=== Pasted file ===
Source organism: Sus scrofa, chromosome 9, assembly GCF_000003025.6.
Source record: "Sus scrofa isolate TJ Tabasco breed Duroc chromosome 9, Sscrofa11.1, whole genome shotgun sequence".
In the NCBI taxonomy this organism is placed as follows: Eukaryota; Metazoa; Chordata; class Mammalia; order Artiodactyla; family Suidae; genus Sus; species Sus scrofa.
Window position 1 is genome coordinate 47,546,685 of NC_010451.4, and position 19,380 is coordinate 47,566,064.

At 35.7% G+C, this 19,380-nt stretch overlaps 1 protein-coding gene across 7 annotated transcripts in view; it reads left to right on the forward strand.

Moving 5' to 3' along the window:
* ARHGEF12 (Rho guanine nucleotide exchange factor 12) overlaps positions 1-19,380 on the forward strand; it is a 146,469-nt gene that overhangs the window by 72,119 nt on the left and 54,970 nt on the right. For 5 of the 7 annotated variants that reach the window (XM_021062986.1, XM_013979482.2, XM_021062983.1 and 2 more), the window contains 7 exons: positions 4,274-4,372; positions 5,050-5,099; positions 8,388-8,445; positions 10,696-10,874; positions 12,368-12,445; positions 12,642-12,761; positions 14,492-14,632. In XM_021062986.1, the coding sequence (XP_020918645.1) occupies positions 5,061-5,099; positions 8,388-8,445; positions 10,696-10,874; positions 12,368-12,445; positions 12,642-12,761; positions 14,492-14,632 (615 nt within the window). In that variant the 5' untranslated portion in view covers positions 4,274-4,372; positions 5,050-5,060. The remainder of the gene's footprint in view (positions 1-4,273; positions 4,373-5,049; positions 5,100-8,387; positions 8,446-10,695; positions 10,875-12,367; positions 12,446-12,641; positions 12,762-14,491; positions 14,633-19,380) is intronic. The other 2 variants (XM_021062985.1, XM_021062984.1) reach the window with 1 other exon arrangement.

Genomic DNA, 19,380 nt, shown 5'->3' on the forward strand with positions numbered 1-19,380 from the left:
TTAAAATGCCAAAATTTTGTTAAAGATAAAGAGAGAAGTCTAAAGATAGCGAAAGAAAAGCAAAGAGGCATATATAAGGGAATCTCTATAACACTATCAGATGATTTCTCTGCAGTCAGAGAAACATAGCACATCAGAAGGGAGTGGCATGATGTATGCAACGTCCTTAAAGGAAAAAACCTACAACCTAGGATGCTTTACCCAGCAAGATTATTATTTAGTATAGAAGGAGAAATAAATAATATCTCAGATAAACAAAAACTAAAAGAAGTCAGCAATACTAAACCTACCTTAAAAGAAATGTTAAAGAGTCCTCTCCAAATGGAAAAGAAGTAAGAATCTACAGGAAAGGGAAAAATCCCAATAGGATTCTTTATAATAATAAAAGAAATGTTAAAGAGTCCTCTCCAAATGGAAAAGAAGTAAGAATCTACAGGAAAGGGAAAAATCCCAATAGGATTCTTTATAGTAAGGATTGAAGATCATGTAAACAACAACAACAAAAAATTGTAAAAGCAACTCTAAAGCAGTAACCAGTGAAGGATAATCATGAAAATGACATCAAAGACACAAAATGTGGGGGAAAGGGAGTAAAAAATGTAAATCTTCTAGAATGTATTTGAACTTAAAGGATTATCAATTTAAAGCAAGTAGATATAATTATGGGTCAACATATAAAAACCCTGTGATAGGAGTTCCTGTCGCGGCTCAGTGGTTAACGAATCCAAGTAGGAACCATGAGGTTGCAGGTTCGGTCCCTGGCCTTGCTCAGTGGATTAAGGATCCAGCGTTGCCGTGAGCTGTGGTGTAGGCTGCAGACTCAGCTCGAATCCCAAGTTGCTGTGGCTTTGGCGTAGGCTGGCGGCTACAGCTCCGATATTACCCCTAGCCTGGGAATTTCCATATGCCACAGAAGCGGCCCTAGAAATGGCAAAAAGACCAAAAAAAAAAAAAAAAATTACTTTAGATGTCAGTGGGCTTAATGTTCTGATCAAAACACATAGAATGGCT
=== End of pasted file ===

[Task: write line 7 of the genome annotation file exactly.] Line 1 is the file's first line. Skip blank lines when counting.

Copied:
* ARHGEF12 (Rho guanine nucleotide exchange factor 12) overlaps positions 1-19,380 on the forward strand; it is a 146,469-nt gene that overhangs the window by 72,119 nt on the left and 54,970 nt on the right. For 5 of the 7 annotated variants that reach the window (XM_021062986.1, XM_013979482.2, XM_021062983.1 and 2 more), the window contains 7 exons: positions 4,274-4,372; positions 5,050-5,099; positions 8,388-8,445; positions 10,696-10,874; positions 12,368-12,445; positions 12,642-12,761; positions 14,492-14,632. In XM_021062986.1, the coding sequence (XP_020918645.1) occupies positions 5,061-5,099; positions 8,388-8,445; positions 10,696-10,874; positions 12,368-12,445; positions 12,642-12,761; positions 14,492-14,632 (615 nt within the window). In that variant the 5' untranslated portion in view covers positions 4,274-4,372; positions 5,050-5,060. The remainder of the gene's footprint in view (positions 1-4,273; positions 4,373-5,049; positions 5,100-8,387; positions 8,446-10,695; positions 10,875-12,367; positions 12,446-12,641; positions 12,762-14,491; positions 14,633-19,380) is intronic. The other 2 variants (XM_021062985.1, XM_021062984.1) reach the window with 1 other exon arrangement.